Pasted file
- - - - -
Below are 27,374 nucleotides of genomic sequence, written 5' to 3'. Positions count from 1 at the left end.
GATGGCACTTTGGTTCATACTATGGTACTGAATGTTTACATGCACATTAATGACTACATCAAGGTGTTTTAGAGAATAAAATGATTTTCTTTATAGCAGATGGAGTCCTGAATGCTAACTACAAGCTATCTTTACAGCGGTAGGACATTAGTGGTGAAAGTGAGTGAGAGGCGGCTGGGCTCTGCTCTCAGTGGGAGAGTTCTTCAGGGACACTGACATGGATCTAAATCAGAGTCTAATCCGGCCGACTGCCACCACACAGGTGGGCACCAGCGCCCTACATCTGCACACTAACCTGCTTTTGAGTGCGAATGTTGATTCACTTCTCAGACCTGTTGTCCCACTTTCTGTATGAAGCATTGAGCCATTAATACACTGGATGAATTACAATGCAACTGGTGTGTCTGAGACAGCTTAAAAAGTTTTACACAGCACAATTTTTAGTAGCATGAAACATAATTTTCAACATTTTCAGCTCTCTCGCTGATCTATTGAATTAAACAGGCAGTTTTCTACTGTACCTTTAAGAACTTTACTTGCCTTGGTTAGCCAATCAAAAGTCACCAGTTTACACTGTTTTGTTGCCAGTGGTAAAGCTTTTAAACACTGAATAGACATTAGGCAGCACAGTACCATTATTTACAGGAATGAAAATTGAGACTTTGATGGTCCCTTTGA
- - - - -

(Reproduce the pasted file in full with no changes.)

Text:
Below are 27,374 nucleotides of genomic sequence, written 5' to 3'. Positions count from 1 at the left end.
GATGGCACTTTGGTTCATACTATGGTACTGAATGTTTACATGCACATTAATGACTACATCAAGGTGTTTTAGAGAATAAAATGATTTTCTTTATAGCAGATGGAGTCCTGAATGCTAACTACAAGCTATCTTTACAGCGGTAGGACATTAGTGGTGAAAGTGAGTGAGAGGCGGCTGGGCTCTGCTCTCAGTGGGAGAGTTCTTCAGGGACACTGACATGGATCTAAATCAGAGTCTAATCCGGCCGACTGCCACCACACAGGTGGGCACCAGCGCCCTACATCTGCACACTAACCTGCTTTTGAGTGCGAATGTTGATTCACTTCTCAGACCTGTTGTCCCACTTTCTGTATGAAGCATTGAGCCATTAATACACTGGATGAATTACAATGCAACTGGTGTGTCTGAGACAGCTTAAAAAGTTTTACACAGCACAATTTTTAGTAGCATGAAACATAATTTTCAACATTTTCAGCTCTCTCGCTGATCTATTGAATTAAACAGGCAGTTTTCTACTGTACCTTTAAGAACTTTACTTGCCTTGGTTAGCCAATCAAAAGTCACCAGTTTACACTGTTTTGTTGCCAGTGGTAAAGCTTTTAAACACTGAATAGACATTAGGCAGCACAGTACCATTATTTACAGGAATGAAAATTGAGACTTTGATGGTCCCTTTGA